DARPA Launching 132-Foot Drone Ship

Like the Terminator, if Sarah Conner were a submarine.

DARPA Drone SHio
DARPA Artist's Concept

Between unmanned fighter drones, self-driving cars and the terrifying quadrupedal robot known as Big Dog, humans have basically turned over control of the land and sky to our machine overlords in advance. But the sea, in all her cold, turbulent majesty, is still mankind’s domain—a place where we can hide from Skynet once it rises from the digital protoplasm.

Well, at least until April 7.

Because on that day, DARPA is expected to christen a 132-foot long drone ship that can not only sail itself, but will be tailor-made to hunt down the submarines that were the last hope of safety for the human resistance leadership. Sorry, Michael Ironside.

The Anti-Submarine Warfare Continuous Trail Unmanned Vessel, or “ACTUV” (we’ll get to the weird acronym at the end), is made to test the theory that a ship unburdened by sailors can hunt down diesel-electric submarines as well as (or better than) a manned ship. A vessel designed to operate without people, DARPA suggests, might be able to stay on patrol for months at a time under minimal supervision, all at a fraction of the cost of manned ships. By cutting the crew down to zero, DARPA estimates the ACTUV will cost around $15–20,000 per day to run, as opposed to the roughly $700,000 per day it costs to run a manned destroyer.

While not as sexy as their larger, faster nuclear-powered siblings, diesel-electric submarines are one of the U.S. Navy’s more worrisome threats. Chinese, French and Canadian boats have all managed to sneak up on American aircraft carriers in recent years, sometimes getting close enough to snap pictures without being detected—in other words, within torpedo range. Being able to task unmanned boats with hunting them down would free up other, manned vessels for less mind-numbing tasks.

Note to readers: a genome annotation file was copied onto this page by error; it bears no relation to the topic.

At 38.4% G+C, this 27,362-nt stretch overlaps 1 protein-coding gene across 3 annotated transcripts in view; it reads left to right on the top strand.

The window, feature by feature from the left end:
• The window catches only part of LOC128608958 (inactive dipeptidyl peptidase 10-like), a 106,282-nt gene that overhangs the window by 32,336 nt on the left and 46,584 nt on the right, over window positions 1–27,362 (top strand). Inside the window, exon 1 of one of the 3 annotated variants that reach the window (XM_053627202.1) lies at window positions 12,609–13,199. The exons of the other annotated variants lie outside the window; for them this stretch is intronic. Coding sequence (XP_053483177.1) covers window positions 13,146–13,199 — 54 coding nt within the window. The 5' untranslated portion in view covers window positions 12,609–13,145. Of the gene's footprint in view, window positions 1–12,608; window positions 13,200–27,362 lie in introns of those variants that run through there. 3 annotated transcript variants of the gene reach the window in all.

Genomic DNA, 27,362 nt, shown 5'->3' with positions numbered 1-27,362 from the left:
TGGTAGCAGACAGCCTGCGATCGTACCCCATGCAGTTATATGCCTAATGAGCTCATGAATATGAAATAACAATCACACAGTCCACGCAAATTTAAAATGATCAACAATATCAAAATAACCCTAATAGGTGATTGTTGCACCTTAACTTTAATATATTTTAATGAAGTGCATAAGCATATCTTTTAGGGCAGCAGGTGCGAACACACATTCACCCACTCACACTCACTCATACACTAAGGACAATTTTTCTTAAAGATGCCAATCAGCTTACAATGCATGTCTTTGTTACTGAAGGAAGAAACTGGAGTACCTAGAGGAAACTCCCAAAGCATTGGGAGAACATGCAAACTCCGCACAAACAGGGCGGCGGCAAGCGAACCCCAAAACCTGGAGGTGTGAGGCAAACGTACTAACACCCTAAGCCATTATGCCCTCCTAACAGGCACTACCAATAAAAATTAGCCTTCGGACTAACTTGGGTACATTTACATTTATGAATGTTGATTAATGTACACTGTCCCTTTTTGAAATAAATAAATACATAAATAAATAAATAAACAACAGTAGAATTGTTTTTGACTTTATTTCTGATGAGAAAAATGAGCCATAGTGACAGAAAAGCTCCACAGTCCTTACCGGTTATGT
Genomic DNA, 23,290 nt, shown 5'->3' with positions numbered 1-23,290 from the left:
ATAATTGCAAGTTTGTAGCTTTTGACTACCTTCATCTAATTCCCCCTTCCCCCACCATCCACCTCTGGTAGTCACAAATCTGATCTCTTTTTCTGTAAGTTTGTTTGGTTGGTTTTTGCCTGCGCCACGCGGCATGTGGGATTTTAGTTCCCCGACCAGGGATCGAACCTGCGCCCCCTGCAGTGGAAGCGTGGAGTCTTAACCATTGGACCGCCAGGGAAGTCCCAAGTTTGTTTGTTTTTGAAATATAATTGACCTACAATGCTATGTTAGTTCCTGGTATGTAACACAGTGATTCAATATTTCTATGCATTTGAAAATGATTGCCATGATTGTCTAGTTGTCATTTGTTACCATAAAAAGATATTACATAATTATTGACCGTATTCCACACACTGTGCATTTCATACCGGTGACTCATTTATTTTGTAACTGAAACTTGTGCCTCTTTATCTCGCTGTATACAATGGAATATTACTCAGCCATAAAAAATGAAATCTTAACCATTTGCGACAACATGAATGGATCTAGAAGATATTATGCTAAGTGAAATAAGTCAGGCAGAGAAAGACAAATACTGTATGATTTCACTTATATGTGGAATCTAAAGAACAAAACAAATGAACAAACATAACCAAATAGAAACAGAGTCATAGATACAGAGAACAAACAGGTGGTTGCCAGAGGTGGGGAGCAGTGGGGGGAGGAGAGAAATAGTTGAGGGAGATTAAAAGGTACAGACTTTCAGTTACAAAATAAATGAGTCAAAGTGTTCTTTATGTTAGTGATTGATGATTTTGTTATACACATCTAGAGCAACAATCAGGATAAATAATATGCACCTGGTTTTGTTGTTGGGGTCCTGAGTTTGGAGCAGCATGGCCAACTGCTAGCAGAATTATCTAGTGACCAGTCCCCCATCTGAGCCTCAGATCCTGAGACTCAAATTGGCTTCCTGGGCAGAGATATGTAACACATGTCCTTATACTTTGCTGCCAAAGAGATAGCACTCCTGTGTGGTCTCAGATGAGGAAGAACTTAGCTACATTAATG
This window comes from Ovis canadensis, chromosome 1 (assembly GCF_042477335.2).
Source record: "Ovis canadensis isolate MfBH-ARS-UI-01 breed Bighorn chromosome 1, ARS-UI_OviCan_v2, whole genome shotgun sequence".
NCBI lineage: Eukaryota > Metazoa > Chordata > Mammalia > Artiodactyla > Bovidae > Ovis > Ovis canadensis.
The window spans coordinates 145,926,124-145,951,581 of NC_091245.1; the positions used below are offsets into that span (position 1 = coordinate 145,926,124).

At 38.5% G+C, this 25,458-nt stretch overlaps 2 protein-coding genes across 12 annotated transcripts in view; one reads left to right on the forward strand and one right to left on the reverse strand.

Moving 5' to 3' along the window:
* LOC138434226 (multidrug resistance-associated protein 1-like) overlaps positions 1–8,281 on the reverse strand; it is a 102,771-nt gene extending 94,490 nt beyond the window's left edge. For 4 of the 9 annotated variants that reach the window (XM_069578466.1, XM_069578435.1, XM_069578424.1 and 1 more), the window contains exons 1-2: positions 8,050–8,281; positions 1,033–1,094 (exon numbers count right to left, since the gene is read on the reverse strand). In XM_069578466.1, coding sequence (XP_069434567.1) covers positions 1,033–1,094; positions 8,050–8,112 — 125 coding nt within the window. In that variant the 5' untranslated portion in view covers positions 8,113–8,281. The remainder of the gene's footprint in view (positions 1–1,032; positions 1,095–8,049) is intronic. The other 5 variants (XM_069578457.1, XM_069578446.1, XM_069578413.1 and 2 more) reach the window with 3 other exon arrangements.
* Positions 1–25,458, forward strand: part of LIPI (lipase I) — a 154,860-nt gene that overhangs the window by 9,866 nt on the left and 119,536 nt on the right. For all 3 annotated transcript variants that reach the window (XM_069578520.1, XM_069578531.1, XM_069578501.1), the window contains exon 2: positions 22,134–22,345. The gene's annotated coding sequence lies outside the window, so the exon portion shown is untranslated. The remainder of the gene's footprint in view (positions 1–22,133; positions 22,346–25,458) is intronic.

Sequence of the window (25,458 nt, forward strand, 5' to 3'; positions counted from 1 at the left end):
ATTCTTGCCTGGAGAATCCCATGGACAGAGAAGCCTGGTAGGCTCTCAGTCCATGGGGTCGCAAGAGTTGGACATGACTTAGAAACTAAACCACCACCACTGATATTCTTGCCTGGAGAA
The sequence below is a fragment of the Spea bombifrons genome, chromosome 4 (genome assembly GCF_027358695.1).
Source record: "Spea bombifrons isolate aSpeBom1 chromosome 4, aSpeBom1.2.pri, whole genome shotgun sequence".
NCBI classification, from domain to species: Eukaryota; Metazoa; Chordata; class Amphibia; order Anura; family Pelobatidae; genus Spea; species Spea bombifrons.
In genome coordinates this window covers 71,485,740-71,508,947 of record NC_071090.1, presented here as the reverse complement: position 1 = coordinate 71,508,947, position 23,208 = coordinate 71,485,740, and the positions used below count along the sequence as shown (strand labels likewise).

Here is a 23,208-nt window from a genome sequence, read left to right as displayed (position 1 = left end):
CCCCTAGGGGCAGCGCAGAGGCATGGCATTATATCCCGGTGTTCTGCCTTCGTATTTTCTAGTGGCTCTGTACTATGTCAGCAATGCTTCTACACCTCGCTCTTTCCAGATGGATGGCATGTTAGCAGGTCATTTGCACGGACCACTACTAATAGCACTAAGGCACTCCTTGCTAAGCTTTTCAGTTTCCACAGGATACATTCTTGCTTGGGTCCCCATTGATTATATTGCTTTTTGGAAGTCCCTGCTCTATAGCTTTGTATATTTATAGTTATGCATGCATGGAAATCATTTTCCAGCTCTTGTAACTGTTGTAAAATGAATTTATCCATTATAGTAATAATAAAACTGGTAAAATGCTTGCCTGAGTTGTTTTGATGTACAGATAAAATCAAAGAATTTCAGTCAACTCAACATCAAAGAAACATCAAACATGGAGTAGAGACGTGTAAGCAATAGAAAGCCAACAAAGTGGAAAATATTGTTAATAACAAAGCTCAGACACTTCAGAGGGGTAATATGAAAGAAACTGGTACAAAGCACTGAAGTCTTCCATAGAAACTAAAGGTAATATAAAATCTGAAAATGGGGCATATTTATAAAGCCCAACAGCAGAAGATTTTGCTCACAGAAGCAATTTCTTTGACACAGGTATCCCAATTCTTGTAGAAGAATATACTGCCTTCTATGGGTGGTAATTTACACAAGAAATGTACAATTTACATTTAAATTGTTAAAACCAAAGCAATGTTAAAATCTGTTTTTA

The ACTUV isn’t the Navy’s first time playing around with autonomous boats—they’ve toyed with the idea of using swarms of unmanned smaller craft to protect larger vessels from USS Cole-style attacks, and Virginia-Class submarines use autonomous undersea vehicles—but the submarine Terminator is their biggest ship yet to go entirely without a human crew.

Oh, and as for that name? Well, DARPA consolidates “Anti-Submarine Warfare Continuous Trail Unmanned Vessel” down to “ASW Continuous Trail Unmanned Vessel,” then acronymize that down to “ACTUV.” Which, for the record, is pronounced “active.” And we thought “TERN” was a bridge too far.